Researchers suggest that mindfulness meditation could help to prevent major depression.
Subclinical depression, which is also referred to as subthreshold depression, is defined as the presence of depressive symptoms that are not yet severe or persistent enough to warrant a diagnosis of major depressive disorder (MDD).
Depressive symptoms include feelings of sadness, hopelessness, or guilt, lack of energy and fatigue, problems sleeping, difficulty concentrating, and suicidal thoughts.
If such symptoms are present almost every day for a minimum of 2 weeks, then this would usually warrant a diagnosis of MDD, or major depression.
Study co-author Dr. Samuel Y.S. Wong — of the Jockey Club School of Public Health and Primary Care at the Chinese University of Hong Kong — and colleagues note that around 10–24 percent of people are estimated to be affected by subclinical depression in their lifetime, and the condition is a key risk factor for MDD.
Previous research suggests that psychotherapy may be a beneficial treatment strategy for subclinical depression and that it could limit the progression to MDD.
For the new study, recently published in the Annals of Family Medicine, Dr. Wong and colleagues investigated whether mindfulness meditation might benefit people with subclinical depression.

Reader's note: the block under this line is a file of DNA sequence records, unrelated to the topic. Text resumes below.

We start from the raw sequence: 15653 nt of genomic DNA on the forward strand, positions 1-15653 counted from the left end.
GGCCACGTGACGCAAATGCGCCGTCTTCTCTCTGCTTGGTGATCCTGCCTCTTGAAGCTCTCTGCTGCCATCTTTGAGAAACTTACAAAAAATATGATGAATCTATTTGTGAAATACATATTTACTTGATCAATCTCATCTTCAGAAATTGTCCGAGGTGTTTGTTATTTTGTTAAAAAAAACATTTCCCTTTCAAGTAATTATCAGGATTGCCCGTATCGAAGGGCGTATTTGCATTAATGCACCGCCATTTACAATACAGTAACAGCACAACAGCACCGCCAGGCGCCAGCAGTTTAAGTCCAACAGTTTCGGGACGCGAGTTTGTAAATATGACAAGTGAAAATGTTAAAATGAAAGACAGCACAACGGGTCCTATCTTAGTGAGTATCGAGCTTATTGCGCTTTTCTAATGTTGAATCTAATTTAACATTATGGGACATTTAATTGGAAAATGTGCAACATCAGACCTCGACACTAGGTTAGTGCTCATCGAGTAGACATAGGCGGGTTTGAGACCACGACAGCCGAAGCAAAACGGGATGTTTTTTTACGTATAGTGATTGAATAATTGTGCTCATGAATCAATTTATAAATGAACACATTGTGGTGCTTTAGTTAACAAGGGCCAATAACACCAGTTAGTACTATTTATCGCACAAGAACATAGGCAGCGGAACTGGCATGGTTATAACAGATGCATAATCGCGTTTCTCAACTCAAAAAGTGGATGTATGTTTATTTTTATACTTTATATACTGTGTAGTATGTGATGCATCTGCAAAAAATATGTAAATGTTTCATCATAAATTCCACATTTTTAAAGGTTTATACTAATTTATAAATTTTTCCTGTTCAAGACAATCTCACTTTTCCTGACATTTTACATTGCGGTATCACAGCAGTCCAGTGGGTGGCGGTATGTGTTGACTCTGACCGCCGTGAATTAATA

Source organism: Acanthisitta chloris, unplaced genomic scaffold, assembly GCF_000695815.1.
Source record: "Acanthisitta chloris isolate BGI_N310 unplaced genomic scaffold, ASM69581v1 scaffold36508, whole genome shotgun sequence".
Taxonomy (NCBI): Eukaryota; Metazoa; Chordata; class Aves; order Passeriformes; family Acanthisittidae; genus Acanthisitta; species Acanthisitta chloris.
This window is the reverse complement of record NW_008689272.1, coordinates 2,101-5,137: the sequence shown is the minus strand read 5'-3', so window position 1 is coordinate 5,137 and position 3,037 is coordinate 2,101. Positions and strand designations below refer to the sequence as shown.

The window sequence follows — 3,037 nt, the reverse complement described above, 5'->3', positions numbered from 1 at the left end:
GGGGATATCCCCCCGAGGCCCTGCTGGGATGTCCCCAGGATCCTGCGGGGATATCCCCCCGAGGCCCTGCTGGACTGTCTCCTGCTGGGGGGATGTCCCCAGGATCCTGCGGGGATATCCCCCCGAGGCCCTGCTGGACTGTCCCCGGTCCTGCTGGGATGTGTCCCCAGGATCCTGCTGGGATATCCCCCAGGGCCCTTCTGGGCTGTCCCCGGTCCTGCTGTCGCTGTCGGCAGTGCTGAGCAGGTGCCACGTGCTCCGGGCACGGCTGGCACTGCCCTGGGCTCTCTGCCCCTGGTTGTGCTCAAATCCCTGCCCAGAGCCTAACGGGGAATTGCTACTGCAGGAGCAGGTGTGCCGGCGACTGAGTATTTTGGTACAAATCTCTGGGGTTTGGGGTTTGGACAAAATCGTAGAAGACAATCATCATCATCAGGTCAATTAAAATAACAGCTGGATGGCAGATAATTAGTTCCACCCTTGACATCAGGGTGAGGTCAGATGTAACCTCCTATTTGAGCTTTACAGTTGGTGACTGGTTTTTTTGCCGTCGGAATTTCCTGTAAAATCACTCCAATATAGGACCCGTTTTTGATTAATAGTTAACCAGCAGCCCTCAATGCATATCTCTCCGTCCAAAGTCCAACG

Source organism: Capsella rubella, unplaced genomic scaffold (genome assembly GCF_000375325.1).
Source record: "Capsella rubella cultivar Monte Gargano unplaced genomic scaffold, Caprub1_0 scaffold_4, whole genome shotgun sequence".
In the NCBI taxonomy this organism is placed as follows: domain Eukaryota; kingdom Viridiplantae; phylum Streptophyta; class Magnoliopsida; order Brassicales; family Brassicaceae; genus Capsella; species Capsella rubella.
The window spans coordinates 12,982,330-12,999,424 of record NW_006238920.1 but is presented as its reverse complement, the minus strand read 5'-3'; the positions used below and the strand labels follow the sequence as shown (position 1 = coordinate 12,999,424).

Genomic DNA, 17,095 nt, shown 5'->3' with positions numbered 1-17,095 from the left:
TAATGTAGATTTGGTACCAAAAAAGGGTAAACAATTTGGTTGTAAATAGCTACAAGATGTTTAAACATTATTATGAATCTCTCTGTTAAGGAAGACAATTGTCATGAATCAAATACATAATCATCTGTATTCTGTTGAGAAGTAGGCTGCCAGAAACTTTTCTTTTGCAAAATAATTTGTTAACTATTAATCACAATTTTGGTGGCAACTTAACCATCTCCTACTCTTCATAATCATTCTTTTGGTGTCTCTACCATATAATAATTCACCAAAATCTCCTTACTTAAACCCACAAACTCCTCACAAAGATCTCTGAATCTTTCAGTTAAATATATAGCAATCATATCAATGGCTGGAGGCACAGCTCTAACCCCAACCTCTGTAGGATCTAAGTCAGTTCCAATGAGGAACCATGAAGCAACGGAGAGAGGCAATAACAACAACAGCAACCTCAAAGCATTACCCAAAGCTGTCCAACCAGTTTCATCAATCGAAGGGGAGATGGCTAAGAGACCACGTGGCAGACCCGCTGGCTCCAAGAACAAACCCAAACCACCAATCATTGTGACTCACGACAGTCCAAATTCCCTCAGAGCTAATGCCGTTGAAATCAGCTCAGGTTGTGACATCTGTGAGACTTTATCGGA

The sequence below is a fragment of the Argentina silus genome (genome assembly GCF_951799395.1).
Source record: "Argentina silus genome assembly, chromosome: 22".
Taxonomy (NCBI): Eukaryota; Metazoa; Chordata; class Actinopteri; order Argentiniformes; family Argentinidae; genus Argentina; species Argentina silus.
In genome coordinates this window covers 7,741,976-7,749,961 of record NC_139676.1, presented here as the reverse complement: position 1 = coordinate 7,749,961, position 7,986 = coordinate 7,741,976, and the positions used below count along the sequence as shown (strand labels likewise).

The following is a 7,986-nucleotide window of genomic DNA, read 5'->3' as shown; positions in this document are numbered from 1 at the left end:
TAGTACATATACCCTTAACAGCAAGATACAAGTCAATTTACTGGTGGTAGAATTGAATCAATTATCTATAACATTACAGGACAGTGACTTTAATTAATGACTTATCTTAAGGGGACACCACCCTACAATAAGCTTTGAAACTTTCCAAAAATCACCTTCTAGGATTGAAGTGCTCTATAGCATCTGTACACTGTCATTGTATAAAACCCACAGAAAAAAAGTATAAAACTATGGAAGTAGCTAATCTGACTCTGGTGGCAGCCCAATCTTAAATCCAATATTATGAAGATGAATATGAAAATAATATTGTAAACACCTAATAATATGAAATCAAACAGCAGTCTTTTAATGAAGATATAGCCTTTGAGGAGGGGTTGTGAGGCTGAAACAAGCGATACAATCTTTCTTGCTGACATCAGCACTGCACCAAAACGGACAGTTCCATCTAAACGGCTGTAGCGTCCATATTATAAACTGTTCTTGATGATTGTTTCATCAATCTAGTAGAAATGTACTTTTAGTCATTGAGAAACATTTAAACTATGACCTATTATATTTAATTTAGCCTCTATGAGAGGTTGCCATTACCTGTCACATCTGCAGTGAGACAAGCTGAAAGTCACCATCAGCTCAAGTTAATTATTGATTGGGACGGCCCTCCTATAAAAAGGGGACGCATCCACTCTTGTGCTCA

Mindfulness meditation is a psychological practice that focuses on being fully aware of experiences in the present moment, rather than being distracted by what is happening around us.
“[…] although the developers of behavioral activation have suggested and encouraged therapist use of mindfulness as a therapeutic method to reduce rumination in depressed patients,” write the authors, “no large study has explicitly combined behavioral activation techniques with mindfulness skills and evaluated their combined effectiveness in reducing depressive symptoms.”
Major depression lower in a meditation group
The researchers enrolled 231 adults, all of whom had subclinical depression, to their study. Subjects were recruited from 16 outpatient clinics in Hong Kong.
Subjects were randomized to one of two groups for a total of 8 weeks: 115 participants took part in a 2-hour session of mindfulness meditation each week, while the remaining 116 participants received usual care, with no psychological intervention.
The team used the Beck Depression Inventory-II scale to assess depressive symptoms among the subjects at study baseline and 8 weeks, 5 months, and 12 months later.
At 12 months, the researchers found that the subjects in the mindfulness meditation group were less likely to have developed MDD than those who received usual care; MDD was identified in 10.8 percent of participants in the mindfulness meditation group, compared with 26.8 percent in the usual care group.
What is more, the study revealed that mindfulness meditation was associated with a small reduction in depressive symptoms at 12 months, compared with usual care.
According to the National Institute of Mental Health, around 16.2 million adults in the United States had at least one episode of major depression in 2016.
Based on these study results, Dr. Wong and colleagues suggest that mindfulness meditation could be one strategy to help prevent MDD.
The researchers conclude:
“[…] we have shown that BAM [behavioral activation with mindfulness] is a potentially feasible and efficacious intervention for reducing depressive symptoms and preventing major depression among people with subthreshold depression in primary care.”
The team plans to conduct further studies that will look at how mindfulness meditation could be integrated into primary care settings as a way of reducing MDD.